EcigAdvanced’s Klaus Kneale is in Washington, D.C. today attending SFATA’s ‘day on the hill’ Fly-In. This event aims at bringing together e-cigarette industry leaders with legislators and those involved in policymaking relevant to the regulation of electronic cigarettes.
Klaus has relayed some preliminary points of interest from the event, the following should be taken as nothing more than statements made at the event and by no means reflect a set-in-stone reality for e-cigarette businesses or regulation:
-It is very possible that the Office of Budget and Management will not approve the FDA deeming draft. The FDA does not seem capable of proving that the cost of regulation (lost business, jobs, implementing fees, etc.) will be worth the benefits.
-There are rumors that the Small Business Association is looking into the FDA’s proposed regulations and will fight it on behalf of small electronic cigarette companies.
-The FDA regulation pipeline is so convoluted that we are not likely to see regulation of the industry for 2-3 years.
-If FDA deems electronic cigarettes as tobacco products, all provisions in the Tobacco Control Act must apply to them. Most of these wouldn’t make sense and the FDA can’t choose to apply only some provisions. This makes deeming regulation for electronic cigarettes easier to argue against.
-Even if e-cigs are regulated as tobacco products, those using synthetic or non-tobacco nicotine are likely to be exempt. At minimum this presents a difficulty for the regulators.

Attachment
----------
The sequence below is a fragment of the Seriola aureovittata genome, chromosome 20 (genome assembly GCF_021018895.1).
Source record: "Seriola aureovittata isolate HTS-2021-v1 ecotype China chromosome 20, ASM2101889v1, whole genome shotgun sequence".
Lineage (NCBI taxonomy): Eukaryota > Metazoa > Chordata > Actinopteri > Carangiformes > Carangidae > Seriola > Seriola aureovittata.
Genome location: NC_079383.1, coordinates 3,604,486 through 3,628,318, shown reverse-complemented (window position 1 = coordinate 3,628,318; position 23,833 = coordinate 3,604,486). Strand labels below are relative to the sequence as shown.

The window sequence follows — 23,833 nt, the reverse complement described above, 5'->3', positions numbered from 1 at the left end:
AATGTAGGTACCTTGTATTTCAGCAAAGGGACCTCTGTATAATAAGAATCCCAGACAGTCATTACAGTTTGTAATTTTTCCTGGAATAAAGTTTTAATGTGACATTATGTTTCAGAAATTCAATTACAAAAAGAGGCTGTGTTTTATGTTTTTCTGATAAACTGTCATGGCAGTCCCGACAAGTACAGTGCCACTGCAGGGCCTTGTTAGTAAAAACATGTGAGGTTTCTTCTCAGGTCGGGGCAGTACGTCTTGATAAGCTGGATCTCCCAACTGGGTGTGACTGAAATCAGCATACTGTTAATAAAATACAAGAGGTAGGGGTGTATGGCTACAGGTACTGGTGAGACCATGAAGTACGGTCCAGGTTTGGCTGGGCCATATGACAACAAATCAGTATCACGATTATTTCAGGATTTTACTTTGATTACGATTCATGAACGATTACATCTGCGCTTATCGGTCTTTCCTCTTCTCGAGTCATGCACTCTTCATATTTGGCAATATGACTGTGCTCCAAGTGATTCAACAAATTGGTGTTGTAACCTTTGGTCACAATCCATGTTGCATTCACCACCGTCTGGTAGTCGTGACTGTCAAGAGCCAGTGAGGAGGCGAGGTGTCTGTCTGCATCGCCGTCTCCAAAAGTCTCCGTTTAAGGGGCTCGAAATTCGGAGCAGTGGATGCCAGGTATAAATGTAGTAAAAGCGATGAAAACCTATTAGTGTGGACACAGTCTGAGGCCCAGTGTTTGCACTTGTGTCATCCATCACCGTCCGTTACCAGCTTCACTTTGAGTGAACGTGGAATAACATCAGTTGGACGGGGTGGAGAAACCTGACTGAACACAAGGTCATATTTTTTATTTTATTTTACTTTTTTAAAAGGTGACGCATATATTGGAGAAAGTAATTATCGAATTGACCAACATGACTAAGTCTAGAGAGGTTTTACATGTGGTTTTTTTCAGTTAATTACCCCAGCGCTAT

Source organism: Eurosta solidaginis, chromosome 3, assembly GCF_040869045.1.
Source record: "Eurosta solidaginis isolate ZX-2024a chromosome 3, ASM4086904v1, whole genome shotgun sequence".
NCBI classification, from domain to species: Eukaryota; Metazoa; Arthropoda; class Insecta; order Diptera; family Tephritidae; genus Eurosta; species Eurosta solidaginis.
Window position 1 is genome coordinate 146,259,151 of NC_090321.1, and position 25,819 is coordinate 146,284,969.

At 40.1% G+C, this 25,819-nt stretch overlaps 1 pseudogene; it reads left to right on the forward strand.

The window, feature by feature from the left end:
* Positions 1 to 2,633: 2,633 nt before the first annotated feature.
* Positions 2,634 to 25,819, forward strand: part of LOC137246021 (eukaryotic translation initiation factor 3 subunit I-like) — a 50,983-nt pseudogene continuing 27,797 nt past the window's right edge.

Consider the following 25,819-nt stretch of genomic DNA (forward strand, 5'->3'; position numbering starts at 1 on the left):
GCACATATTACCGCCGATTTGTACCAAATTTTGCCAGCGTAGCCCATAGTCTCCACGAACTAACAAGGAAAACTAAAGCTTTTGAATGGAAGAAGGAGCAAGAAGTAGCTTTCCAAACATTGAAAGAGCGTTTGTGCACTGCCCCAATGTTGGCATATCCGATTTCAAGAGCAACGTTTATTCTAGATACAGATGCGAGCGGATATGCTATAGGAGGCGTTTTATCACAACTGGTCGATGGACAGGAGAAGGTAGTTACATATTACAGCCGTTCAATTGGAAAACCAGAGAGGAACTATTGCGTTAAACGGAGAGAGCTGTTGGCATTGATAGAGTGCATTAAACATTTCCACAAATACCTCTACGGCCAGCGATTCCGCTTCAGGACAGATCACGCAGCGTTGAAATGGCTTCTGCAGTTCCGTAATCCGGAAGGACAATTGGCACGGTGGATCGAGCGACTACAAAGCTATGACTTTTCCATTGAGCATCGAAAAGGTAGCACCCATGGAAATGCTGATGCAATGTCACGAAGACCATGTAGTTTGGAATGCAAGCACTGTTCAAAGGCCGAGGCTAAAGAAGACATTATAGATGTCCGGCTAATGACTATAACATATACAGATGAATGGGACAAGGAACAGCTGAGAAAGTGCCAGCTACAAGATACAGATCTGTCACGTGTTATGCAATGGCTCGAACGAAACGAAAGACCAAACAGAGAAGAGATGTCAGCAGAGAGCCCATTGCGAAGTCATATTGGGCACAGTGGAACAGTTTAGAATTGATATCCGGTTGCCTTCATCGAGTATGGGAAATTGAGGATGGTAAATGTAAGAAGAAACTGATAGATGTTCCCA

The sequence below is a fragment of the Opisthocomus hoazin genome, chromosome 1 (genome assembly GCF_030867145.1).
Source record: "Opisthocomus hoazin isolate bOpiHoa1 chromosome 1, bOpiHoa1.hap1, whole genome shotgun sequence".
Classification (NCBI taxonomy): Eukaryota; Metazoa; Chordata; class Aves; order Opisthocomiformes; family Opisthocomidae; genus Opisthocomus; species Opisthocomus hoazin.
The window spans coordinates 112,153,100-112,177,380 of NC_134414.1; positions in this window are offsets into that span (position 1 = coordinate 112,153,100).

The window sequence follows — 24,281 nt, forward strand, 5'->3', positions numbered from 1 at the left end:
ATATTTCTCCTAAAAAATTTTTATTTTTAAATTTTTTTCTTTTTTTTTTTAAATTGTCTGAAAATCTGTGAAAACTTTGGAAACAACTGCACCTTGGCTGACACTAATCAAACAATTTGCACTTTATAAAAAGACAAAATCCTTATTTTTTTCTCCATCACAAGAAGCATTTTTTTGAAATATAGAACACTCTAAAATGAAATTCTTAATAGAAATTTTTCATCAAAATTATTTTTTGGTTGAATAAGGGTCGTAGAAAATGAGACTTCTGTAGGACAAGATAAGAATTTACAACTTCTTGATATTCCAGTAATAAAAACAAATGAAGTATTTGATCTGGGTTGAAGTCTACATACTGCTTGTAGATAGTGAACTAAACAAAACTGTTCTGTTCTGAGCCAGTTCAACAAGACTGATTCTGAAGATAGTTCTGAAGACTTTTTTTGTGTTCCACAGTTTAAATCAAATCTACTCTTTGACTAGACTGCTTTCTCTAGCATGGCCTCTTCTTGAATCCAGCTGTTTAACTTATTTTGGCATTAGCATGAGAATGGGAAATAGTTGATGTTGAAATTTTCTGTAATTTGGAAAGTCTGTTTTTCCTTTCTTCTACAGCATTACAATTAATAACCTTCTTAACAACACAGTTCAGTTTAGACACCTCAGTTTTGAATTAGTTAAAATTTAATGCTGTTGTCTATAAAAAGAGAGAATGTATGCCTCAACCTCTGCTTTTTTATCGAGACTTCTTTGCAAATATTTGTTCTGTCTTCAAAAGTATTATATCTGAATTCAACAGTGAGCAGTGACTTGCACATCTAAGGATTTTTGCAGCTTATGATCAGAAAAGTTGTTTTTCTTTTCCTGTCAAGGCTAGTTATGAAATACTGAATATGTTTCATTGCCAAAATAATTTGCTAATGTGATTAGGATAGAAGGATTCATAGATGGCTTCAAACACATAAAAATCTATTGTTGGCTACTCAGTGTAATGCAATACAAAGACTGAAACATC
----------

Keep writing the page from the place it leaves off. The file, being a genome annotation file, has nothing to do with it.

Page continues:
-There are alternate agencies under which e-cigarette regulation could occur rather than under FDA. The most likely candidates are the Consumer Products Safety Commission or the Center for Devices and Radiological Health. FDA still seems most likely though.
-We should be concerned with the regulatory movement against e-cigarettes in Europe because the FDA and US regulators may use regulations as a precedent for our own regulatory plans. The same goes for US local and state level ordinances.
-Brazil banned electronic cigarettes outright and the black market for the devices is growing very rapidly.
-Some common e-cigarette ingredients are legally considered safe for consumption, but are still considered lung irritants. Many companies will likely need to overhaul e-liquid recipes because of this issue.
We’ll keep you posted as Klaus gathers more information from this event.